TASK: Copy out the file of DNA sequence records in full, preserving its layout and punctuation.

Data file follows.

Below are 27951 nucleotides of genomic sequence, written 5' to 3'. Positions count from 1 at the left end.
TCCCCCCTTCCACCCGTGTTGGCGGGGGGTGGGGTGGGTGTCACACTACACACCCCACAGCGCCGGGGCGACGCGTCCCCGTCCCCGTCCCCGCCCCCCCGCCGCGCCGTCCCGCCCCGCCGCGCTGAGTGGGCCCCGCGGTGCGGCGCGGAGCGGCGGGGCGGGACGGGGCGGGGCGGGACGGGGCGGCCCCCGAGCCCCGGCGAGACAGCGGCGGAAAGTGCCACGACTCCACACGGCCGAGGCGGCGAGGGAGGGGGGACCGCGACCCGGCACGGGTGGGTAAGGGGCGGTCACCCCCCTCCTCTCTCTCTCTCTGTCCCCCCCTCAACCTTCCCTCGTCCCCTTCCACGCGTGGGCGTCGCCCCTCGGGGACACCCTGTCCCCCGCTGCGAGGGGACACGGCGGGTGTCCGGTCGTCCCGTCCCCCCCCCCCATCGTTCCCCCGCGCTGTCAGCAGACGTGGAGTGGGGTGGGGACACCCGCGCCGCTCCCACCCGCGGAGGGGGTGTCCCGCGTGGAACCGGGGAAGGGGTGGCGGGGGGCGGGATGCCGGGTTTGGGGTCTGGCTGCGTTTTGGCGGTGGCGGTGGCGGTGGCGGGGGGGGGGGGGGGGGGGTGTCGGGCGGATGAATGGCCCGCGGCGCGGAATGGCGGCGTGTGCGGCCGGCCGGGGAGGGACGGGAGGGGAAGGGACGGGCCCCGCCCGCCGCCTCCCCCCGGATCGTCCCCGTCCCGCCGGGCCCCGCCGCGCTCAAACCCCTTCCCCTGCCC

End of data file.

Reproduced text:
Below are 27951 nucleotides of genomic sequence, written 5' to 3'. Positions count from 1 at the left end.
TCCCCCCTTCCACCCGTGTTGGCGGGGGGTGGGGTGGGTGTCACACTACACACCCCACAGCGCCGGGGCGACGCGTCCCCGTCCCCGTCCCCGCCCCCCCGCCGCGCCGTCCCGCCCCGCCGCGCTGAGTGGGCCCCGCGGTGCGGCGCGGAGCGGCGGGGCGGGACGGGGCGGGGCGGGACGGGGCGGCCCCCGAGCCCCGGCGAGACAGCGGCGGAAAGTGCCACGACTCCACACGGCCGAGGCGGCGAGGGAGGGGGGACCGCGACCCGGCACGGGTGGGTAAGGGGCGGTCACCCCCCTCCTCTCTCTCTCTCTGTCCCCCCCTCAACCTTCCCTCGTCCCCTTCCACGCGTGGGCGTCGCCCCTCGGGGACACCCTGTCCCCCGCTGCGAGGGGACACGGCGGGTGTCCGGTCGTCCCGTCCCCCCCCCCCATCGTTCCCCCGCGCTGTCAGCAGACGTGGAGTGGGGTGGGGACACCCGCGCCGCTCCCACCCGCGGAGGGGGTGTCCCGCGTGGAACCGGGGAAGGGGTGGCGGGGGGCGGGATGCCGGGTTTGGGGTCTGGCTGCGTTTTGGCGGTGGCGGTGGCGGTGGCGGGGGGGGGGGGGGGGGGGTGTCGGGCGGATGAATGGCCCGCGGCGCGGAATGGCGGCGTGTGCGGCCGGCCGGGGAGGGACGGGAGGGGAAGGGACGGGCCCCGCCCGCCGCCTCCCCCCGGATCGTCCCCGTCCCGCCGGGCCCCGCCGCGCTCAAACCCCTTCCCCTGCCC